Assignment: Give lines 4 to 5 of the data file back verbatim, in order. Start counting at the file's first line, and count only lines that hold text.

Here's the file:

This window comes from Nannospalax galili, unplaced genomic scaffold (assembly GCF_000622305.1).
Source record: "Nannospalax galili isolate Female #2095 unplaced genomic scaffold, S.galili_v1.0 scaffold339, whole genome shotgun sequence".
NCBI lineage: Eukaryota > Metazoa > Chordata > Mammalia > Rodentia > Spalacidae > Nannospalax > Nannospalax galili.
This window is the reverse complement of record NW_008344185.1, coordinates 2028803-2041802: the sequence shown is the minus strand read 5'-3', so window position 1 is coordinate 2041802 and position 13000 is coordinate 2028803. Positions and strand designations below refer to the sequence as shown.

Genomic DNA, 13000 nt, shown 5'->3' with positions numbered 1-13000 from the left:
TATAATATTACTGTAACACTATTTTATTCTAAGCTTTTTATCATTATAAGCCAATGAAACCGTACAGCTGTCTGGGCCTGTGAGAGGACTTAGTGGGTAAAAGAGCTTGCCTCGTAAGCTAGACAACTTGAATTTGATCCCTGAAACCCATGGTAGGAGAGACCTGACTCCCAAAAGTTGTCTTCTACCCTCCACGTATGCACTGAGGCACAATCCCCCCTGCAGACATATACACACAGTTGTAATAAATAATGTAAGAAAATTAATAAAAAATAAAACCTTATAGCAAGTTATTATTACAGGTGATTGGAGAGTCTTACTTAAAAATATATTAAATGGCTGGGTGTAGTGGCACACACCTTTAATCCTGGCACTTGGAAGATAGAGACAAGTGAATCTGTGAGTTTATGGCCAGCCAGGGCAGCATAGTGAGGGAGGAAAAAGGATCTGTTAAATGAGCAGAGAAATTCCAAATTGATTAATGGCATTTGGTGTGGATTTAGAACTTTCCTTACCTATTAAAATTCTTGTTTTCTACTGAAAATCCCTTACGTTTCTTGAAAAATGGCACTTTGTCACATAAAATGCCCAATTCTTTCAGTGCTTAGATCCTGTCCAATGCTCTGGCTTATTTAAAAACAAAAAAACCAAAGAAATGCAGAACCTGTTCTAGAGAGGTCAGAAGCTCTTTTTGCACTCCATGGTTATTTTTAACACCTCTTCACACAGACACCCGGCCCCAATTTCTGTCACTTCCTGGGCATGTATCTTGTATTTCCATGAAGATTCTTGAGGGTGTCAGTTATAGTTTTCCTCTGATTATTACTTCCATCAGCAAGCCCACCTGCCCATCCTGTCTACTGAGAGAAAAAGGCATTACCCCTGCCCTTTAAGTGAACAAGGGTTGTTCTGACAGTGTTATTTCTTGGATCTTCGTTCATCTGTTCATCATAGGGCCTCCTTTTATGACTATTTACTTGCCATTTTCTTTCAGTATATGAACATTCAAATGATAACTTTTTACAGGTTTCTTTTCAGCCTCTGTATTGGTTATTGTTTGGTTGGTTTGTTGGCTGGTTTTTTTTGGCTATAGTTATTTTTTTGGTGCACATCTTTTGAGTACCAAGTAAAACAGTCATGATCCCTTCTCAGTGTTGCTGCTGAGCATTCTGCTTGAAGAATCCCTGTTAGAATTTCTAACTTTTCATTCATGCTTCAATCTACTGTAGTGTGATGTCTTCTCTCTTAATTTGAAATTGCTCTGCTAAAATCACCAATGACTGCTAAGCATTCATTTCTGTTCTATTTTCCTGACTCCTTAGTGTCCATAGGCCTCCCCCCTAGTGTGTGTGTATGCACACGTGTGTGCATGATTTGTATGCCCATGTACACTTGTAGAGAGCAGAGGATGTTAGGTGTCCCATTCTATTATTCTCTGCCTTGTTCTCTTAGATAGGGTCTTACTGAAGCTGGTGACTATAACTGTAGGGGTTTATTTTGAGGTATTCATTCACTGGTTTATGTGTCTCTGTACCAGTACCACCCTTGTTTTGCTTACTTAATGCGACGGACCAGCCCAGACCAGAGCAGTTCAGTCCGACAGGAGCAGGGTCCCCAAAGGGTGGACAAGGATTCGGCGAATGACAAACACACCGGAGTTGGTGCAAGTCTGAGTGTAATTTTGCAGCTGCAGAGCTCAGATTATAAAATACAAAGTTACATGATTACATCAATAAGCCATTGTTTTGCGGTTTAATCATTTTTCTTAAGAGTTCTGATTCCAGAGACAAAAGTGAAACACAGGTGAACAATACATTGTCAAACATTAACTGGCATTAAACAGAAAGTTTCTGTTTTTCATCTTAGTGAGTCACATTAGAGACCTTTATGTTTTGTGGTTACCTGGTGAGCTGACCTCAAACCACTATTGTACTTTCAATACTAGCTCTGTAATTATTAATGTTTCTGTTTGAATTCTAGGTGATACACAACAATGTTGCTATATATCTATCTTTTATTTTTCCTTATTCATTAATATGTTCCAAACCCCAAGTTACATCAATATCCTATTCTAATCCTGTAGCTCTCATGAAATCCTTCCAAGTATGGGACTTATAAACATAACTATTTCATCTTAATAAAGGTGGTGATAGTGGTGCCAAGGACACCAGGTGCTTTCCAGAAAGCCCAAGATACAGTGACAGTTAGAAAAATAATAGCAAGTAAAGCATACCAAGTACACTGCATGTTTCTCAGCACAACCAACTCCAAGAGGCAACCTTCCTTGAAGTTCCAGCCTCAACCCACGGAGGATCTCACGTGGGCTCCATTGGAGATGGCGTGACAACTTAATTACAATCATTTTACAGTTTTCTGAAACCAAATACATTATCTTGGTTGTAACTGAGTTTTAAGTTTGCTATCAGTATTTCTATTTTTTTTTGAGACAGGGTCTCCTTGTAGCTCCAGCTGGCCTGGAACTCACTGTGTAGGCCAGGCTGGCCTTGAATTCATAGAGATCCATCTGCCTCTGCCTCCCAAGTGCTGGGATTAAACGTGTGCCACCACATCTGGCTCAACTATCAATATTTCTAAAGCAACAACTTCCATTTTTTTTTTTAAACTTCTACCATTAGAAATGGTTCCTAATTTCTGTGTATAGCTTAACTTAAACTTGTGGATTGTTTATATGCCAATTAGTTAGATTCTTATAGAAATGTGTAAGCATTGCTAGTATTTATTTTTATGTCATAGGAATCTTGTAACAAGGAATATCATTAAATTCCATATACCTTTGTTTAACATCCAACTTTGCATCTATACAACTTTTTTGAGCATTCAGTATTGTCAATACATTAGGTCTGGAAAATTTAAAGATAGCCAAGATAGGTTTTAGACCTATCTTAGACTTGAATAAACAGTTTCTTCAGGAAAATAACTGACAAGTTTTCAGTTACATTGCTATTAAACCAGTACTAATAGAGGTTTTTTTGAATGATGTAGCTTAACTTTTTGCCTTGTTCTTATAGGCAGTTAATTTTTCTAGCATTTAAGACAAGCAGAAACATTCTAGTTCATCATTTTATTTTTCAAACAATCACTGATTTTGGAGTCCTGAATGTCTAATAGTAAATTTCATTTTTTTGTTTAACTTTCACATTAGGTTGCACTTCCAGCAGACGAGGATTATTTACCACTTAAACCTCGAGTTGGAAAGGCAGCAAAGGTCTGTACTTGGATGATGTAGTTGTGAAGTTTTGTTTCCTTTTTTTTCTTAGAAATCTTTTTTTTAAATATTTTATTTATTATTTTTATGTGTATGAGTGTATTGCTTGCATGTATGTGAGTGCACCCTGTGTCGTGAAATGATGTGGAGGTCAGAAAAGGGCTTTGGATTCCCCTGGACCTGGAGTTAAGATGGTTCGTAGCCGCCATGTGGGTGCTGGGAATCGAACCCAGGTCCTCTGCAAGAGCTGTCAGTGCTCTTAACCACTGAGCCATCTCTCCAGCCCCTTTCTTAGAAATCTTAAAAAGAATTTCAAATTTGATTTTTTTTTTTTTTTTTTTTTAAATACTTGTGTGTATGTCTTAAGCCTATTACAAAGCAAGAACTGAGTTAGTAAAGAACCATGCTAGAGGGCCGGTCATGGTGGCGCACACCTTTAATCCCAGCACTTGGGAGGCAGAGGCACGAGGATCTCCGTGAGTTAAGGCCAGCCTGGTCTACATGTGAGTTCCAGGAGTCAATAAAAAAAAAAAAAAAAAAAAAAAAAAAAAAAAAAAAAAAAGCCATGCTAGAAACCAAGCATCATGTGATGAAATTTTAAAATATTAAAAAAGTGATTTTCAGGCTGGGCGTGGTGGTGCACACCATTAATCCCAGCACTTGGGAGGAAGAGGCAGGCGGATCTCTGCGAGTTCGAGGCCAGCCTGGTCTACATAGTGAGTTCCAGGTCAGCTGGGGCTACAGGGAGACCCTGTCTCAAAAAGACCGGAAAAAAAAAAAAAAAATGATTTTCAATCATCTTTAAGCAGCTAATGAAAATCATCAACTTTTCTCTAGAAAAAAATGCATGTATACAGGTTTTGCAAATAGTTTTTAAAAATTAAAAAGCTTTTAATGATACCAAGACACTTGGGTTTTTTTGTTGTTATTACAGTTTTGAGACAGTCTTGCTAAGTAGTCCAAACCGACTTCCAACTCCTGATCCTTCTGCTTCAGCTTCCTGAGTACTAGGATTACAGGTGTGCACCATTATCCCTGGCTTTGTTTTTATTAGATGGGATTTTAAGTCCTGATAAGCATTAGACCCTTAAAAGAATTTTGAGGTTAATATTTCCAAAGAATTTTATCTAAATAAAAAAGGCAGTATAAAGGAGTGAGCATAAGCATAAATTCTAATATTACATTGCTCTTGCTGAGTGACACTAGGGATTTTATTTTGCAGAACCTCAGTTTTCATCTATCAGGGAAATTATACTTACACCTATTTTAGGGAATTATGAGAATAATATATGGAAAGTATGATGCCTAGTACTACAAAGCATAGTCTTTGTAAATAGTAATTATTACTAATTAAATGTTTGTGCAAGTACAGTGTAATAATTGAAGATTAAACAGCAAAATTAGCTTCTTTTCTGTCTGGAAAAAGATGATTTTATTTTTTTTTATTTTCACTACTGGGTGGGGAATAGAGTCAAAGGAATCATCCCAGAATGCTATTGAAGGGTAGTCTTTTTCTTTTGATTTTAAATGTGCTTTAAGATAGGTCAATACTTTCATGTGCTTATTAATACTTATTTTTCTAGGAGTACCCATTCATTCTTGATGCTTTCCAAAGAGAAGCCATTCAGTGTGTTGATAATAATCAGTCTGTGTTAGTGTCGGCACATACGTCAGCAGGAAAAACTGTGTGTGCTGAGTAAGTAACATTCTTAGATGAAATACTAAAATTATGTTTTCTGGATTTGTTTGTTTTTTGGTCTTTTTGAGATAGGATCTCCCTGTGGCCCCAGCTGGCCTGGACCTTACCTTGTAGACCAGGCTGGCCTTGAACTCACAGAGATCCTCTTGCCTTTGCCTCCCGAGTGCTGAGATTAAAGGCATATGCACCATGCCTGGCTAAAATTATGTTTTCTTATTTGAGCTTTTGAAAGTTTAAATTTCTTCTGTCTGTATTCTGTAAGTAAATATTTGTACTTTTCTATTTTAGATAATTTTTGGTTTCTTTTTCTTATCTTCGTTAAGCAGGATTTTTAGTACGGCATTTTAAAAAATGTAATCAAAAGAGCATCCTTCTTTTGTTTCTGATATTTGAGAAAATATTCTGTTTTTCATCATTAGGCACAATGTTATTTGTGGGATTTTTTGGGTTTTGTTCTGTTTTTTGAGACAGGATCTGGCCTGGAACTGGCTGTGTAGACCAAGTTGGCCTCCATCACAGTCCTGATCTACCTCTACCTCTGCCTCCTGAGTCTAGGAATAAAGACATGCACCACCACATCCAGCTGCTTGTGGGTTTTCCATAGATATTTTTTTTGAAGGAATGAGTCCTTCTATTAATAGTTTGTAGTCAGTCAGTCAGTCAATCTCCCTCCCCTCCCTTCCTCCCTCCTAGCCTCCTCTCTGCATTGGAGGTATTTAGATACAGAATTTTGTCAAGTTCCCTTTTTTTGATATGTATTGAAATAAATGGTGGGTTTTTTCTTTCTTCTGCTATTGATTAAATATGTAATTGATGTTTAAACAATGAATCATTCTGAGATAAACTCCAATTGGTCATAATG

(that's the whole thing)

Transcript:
This window is the reverse complement of record NW_008344185.1, coordinates 2028803-2041802: the sequence shown is the minus strand read 5'-3', so window position 1 is coordinate 2041802 and position 13000 is coordinate 2028803. Positions and strand designations below refer to the sequence as shown.

Genomic DNA, 13000 nt, shown 5'->3' with positions numbered 1-13000 from the left: